The Grey Ghost
By Harshad Sambamurthy
March 15, 2016
* * *
Fewer than 7000 snow leopards are found across a dozen Central Asian nations and populations are decreasing, due to climate change, habitat loss, human encroachment and poaching. Locally driven environmental education programmes are necessary to help conserve these remarkable cats.
One study found that under a worst-case scenario only 50% of the leopards’ current range will be habitable in 2070. However, warmer climates will result in the movement of leopard habitat northward. Such shifts will help transform colder regions like the Taiga forests of Mongolia/ Russia (north of the present range) into the alpine steppe ecosystems the big cats prefer. On the other hand, mountains are only so tall and, once at the top, a leopard can only move down. Climate change will also increase precipitation, leading to an increase of lush vegetation at higher latitudes, making these areas more conducive to farming, instead of sheep herding. This will increase the likelihood of human-animal conflict and render useless current conservation strategies, such as livestock insurance and predator-proof corrals.
In Rajasthan, the Ranthambhore Foundation provides alternative livelihoods for tiger poachers as conservationists, tour guides and trackers. Such a model is replicable, and I remember Gyaltsan, our guide in Ladakh, mentioning that the Snow Leopard Trust provides locals with equipment such as telescopes and binoculars for treks. The locals also possess invaluable field knowledge that helps educate tourists on snow leopard and Himalayan wildlife conservation. Local engagement I learned, first hand, to be very effective. Wildlife conservation must be planned and implemented in partnership with local communities under the larger umbrella of rural development initiatives.
Environmental education is a critical component of any conservation effort, and early exposure amongst locals in snow leopard territory will eventually, and hopefully, lead to adult conservationists. Pioneering proponents like the Snow Leopard Conservancy, Snow Leopard Trust and WWF have all played important roles in raising awareness amongst local communities. The Snow Leopard Network (SLN) was formed in 2002 to facilitate the exchange of information and promote scientifically based conservation through networking and collaboration between individuals, organisations, and governments.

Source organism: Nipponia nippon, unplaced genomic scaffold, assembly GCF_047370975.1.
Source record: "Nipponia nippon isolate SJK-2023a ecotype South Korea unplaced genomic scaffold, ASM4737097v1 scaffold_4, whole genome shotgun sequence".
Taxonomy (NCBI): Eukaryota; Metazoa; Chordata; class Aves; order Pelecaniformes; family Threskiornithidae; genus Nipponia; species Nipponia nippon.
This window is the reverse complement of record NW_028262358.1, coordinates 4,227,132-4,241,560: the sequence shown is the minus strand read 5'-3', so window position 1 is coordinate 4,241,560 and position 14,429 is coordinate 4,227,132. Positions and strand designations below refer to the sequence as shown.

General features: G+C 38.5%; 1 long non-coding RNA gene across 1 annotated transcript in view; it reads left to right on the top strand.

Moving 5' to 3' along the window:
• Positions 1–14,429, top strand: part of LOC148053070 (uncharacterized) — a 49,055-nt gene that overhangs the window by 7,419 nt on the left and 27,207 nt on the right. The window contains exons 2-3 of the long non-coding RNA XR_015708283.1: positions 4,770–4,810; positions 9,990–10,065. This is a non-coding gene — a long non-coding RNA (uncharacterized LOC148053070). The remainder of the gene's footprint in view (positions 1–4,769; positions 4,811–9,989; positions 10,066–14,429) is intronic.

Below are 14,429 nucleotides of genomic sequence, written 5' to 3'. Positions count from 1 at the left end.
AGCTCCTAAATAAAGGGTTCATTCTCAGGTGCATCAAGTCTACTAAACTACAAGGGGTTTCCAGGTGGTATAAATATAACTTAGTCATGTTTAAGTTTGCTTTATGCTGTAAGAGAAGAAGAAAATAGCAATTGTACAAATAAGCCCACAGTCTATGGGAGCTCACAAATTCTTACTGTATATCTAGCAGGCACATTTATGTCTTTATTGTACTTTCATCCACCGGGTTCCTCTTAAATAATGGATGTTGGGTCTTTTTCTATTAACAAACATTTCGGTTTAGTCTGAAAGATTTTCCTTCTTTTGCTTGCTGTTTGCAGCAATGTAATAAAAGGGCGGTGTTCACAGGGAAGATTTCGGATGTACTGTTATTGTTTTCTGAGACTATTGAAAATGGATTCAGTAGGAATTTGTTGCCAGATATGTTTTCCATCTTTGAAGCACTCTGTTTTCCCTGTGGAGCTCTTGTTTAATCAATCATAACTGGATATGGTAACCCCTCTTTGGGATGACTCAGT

Turning awareness into meaningful action demands the following:
- Encouraging artists, writers and poets alike to join the SLN, and help stimulate and inspire creative action.
- Developing a student division (as a sub-network of the SLN), whereby students living in snow leopard territory or students from abroad with an interest in snow leopard conservation can form a network of next-generation leaders, raising on-ground awareness, running overseas campaigns and raising funds for the SLN and the student-run network as well.
- Encouraging zoos that keep snow leopards to join the SLN. Zoos, as tourist attractions wield tremendous power in helping raise awareness globally, not limited to countries where the snow leopard is endemic.
- Creating an online repository of resources to be used by NGO’s, teachers, professors, environmental educators; helping propagate awareness and also stress the importance of global, transnational knowledge sharing.
- Leveraging the power of social media platforms for online-driven awareness campaigns.
There are major challenges with environmental education. Critics suggest that environmental education has “failed because it is not keeping pace with environmental degradation, with human impacts on the environment” (Nijhuis, 2011). Conservation, and environmental education for that matter, seem to have drowned in a culture of negativity and hopelessness. Psychologically, when an issue is portrayed as ‘hopeless’, one would rather take the easier path of apathy and indifference, preferring to get on with one’s daily life. Such indifference is often the result of depressing coverage and bleak portrayals of conservation issues — painting a picture of a lost battle where, on borrowed time, we are struggling to make any positive impact whatsoever.
But such negative attitudes must change. And that change is possible only when environmental education plays a key role in shaping perception, increasing transparency and establishing a conservation ethic based on solutions rather than problems. Conservation may be an act of hope but environmental education is the catalyst for that hope
* * *
I dreamt that night, under the stars, that I stood in front of her in that barren desert. The two of us like phantoms or apparitions floated through the landscape. I remember she whispered a prayer, reminding me that our fates were intertwined. Time and space vanished altogether and silence pervaded. A gentle breeze caressed my face as I awoke that morning clutching the snow leopard doll given to me by our host.
* * *
Bittel, J. (2016) “Can Snow Leopards Survive Climate Change?” NRDC. Web.
Cecil, R. (1986)“Educational Programming for Snow Leopard Conservation” Proceedings of the Fifth International Snow Leopard Symposium. Pg. 247-248.
Hance, J. (2016) “Has Hope Become the Most Endangered Species in Conservation?” The Guardian. Web.
Hillard, D., Weddle, M., Padmanabhan, S., Ale, S., Khuukhenduu, T., Almashev, C. (2016) “Environmental Education for Snow Leopard Conservation” Elsevier Inc. Print.
Jafri, R.H., Shah, F. (1992) “The Role of Education and Research in the Conservation of Snow Leopard and its Habitat in Northern Pakistan” Proceedings of the Seventh International Snow Leopard Symposium. Pg. 271-277.
McCarthy, T., Mallon, D., Nyhus, P.J. (ed.) “Snow Leopards: Biodiversity of the World: Conservation from Genes to Landscapes” Elsevier Inc. (2016).
Nijhuis, M. (2011) “Interview with Charles Saylan: Green Failure: What’s Wrong with Environmental Education?” Yale Environment 360.